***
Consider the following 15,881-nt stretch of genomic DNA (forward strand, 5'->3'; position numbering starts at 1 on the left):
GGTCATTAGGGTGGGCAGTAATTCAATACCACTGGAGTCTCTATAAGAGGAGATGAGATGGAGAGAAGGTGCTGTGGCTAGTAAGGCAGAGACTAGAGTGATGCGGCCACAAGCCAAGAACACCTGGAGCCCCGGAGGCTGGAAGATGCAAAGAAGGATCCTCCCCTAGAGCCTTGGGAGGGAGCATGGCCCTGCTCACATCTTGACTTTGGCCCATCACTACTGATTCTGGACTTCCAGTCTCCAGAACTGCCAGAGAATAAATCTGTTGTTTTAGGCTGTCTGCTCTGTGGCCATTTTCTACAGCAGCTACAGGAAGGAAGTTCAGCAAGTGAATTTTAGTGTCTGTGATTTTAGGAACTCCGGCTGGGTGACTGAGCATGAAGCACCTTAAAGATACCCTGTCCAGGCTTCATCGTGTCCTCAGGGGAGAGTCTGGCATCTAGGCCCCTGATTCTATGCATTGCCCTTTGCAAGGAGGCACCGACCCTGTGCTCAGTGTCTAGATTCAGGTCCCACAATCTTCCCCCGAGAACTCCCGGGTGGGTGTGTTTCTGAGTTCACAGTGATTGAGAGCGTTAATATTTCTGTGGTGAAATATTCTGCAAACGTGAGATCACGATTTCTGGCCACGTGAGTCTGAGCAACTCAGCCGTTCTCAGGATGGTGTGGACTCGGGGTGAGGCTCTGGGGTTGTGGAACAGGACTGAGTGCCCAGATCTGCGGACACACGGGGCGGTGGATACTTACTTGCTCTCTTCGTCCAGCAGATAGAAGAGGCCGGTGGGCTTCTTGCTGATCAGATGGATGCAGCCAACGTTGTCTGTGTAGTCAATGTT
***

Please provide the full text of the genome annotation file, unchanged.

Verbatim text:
Consider the following 15,881-nt stretch of genomic DNA (forward strand, 5'->3'; position numbering starts at 1 on the left):
GGTCATTAGGGTGGGCAGTAATTCAATACCACTGGAGTCTCTATAAGAGGAGATGAGATGGAGAGAAGGTGCTGTGGCTAGTAAGGCAGAGACTAGAGTGATGCGGCCACAAGCCAAGAACACCTGGAGCCCCGGAGGCTGGAAGATGCAAAGAAGGATCCTCCCCTAGAGCCTTGGGAGGGAGCATGGCCCTGCTCACATCTTGACTTTGGCCCATCACTACTGATTCTGGACTTCCAGTCTCCAGAACTGCCAGAGAATAAATCTGTTGTTTTAGGCTGTCTGCTCTGTGGCCATTTTCTACAGCAGCTACAGGAAGGAAGTTCAGCAAGTGAATTTTAGTGTCTGTGATTTTAGGAACTCCGGCTGGGTGACTGAGCATGAAGCACCTTAAAGATACCCTGTCCAGGCTTCATCGTGTCCTCAGGGGAGAGTCTGGCATCTAGGCCCCTGATTCTATGCATTGCCCTTTGCAAGGAGGCACCGACCCTGTGCTCAGTGTCTAGATTCAGGTCCCACAATCTTCCCCCGAGAACTCCCGGGTGGGTGTGTTTCTGAGTTCACAGTGATTGAGAGCGTTAATATTTCTGTGGTGAAATATTCTGCAAACGTGAGATCACGATTTCTGGCCACGTGAGTCTGAGCAACTCAGCCGTTCTCAGGATGGTGTGGACTCGGGGTGAGGCTCTGGGGTTGTGGAACAGGACTGAGTGCCCAGATCTGCGGACACACGGGGCGGTGGATACTTACTTGCTCTCTTCGTCCAGCAGATAGAAGAGGCCGGTGGGCTTCTTGCTGATCAGATGGATGCAGCCAACGTTGTCTGTGTAGTCAATGTT